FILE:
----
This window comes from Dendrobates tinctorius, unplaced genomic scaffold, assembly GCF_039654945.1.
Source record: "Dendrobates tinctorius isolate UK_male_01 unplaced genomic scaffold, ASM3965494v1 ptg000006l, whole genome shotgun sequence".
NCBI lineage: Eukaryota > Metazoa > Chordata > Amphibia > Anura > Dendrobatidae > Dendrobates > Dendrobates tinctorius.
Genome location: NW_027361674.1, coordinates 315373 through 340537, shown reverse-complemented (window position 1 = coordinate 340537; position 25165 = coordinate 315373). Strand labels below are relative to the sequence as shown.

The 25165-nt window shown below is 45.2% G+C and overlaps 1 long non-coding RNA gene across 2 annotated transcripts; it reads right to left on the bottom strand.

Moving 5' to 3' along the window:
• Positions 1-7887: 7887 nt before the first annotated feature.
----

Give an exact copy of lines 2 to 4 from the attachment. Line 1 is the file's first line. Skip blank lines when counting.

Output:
Source record: "Dendrobates tinctorius isolate UK_male_01 unplaced genomic scaffold, ASM3965494v1 ptg000006l, whole genome shotgun sequence".
NCBI lineage: Eukaryota > Metazoa > Chordata > Amphibia > Anura > Dendrobatidae > Dendrobates > Dendrobates tinctorius.
Genome location: NW_027361674.1, coordinates 315373 through 340537, shown reverse-complemented (window position 1 = coordinate 340537; position 25165 = coordinate 315373). Strand labels below are relative to the sequence as shown.